Pneumonia symptoms vary depending on the cause. For example:
Bacterial pneumonia can come on gradually or suddenly. In the most severe cases, patients may experience shaking chills and chattering teeth, signs of a high fever, perhaps with moderate to severe chest pain, and a cough that produces rust-colored sputum (thickened fluid and mucus) from the lungs.
Viral pneumonia symptoms initially resemble influenza (flu): fever, dry cough, headache, muscle pain and weakness. After 12 to 36 hours, patients become increasingly short of breath. The cough becomes worse, and a small amount of mucus is produced. Fever may also worsen, and as breathing becomes more difficult, a patient’s lips may turn blue (cyanosis). In extreme cases, a bacterial infection may also develop, adding symptoms of bacterial pneumonia as well.
Mycoplasma pneumonia causes a severe cough that tends to come in violent attacks, producing a small amount of whitish sputum or mucus. Chills and fever appear early in the illness, and some patients experience nausea or vomiting. The symptoms and course of mycoplasma infections are highly variable. It may simulate strep throat or produce nothing more than a prolonged, annoying cough. Some experts believe that it may be an important cause of severe and prolonged attacks in individuals with asthma. Patients may feel very weak for a long period of time.
The hallmark symptom of bronchitis is a wet or dry cough, which may cause chest pain. Breathing may become difficult, and accompanied by burning in the chest, and wheezing or rattling in the throat. Exertion may cause shortness of breath. It is important to consider the possibility that asthma may be the cause of the cough, especially if wheezing and shortness of breath with exertion are prominent.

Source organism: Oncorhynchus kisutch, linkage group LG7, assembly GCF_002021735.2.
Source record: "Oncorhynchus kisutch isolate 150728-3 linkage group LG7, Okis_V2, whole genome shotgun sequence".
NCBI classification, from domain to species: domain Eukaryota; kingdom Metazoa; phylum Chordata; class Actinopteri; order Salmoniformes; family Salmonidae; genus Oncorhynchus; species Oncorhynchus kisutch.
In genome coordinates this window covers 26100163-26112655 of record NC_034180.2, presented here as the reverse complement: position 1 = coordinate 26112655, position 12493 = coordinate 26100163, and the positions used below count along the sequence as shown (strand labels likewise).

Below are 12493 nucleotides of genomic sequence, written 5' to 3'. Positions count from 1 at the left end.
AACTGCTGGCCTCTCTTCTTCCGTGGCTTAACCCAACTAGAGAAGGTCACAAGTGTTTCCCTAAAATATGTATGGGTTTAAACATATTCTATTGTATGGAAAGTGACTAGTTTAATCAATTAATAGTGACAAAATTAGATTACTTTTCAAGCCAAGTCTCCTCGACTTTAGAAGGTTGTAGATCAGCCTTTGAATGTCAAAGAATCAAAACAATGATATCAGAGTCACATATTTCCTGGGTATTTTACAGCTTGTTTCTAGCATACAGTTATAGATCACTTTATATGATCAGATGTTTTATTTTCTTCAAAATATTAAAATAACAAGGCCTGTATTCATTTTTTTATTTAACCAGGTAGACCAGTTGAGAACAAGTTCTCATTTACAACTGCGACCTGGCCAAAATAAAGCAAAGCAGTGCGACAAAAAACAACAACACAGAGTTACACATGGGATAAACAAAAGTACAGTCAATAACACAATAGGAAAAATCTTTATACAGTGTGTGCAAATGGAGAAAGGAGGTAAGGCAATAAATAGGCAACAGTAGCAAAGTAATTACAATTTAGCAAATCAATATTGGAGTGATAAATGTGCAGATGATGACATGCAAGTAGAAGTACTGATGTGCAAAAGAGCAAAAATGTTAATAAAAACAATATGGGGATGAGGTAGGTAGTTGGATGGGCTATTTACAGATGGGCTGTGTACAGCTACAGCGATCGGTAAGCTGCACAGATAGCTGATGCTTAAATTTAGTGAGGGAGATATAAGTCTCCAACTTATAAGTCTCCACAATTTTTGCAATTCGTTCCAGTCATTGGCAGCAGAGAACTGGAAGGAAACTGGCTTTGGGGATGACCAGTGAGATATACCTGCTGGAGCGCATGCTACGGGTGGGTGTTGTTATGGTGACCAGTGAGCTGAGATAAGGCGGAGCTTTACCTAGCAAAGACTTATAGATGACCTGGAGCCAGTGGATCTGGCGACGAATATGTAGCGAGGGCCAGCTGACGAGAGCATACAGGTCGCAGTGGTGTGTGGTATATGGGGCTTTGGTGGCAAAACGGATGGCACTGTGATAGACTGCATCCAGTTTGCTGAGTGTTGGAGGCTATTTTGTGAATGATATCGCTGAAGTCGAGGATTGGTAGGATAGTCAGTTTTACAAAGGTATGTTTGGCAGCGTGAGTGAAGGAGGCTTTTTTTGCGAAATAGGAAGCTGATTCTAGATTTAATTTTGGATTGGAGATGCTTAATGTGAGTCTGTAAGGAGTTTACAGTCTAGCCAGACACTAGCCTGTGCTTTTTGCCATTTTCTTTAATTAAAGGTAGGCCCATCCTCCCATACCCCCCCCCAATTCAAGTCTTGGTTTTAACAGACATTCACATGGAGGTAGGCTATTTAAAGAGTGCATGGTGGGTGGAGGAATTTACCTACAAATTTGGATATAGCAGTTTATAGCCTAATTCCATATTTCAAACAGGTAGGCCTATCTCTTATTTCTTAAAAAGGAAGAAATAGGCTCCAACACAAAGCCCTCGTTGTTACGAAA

Patients may feel very tired and have a low-grade fever. Sputum may be clear, white, gray, yellow or green.
You should see your doctor for any symptoms that last more than a few days. You should also see a doctor if fever rises, or if chest pains become severe.
Diagnostic tests may include a chest X-ray to locate infected areas in the lungs or airways. Blood tests may be done to help determine the cause and severity of the infection. In some cases, the doctor will take a laboratory culture of the mucus produced by coughing. Cultures can help determine the type of bacteria causing the infection, and the most effective antibiotics to use against it.
How Are Pneumonia and Bronchitis Treated?
If their disease is detected early enough, most people with pneumonia or bronchitis can be treated at home. Early treatment is essential in order to prevent life-threatening complications. These serious cases generally require hospitalization.
In young and healthy patients, early antibiotic treatment can cure bacterial pneumonia and can improve recovery from other organisms (mycoplasma, rickettsia) but there is no effective treatment for viral pneumonia. Which drugs are used will depend on the type of organism causing the infection and your doctor’s judgment.
Supportive treatment includes: proper diet, oxygen when needed, medication for chest pain and therapy to relieve cough.
A vigorous young person may recovery completely within one week. Older patients take longer (several weeks) to recover. Someone recovering from mycoplasma pneumonia may be weak for an extended period of time.
The most effective way to treat bronchitis is to get lots of rest, stay indoors if the weather is cold and windy and drink lots of fluid to help liquefy mucus. Mucus should be coughed up; so avoid using cough suppressants.
Your doctor may prescribe or recommend an expectorant medication (mucolytics) to help loosen mucus, or bronchodilators (albuterol) to open air passages. Older people, who generally have lower resistance to bacterial infection, may need to take antibiotics.
Supportive treatments include: rest, staying indoors if weather is bad, increased humidity (cool mist humidifier) to soothe air passages, and increased fluids to avoid dehydration and thin out mucous secretions.
Symptoms usually disappear within seven to 10 days in patients with no prior chronic pulmonary disease, however, some cases of viral bronchitis may take several weeks to completely resolve, especially in smokers and asthmatics.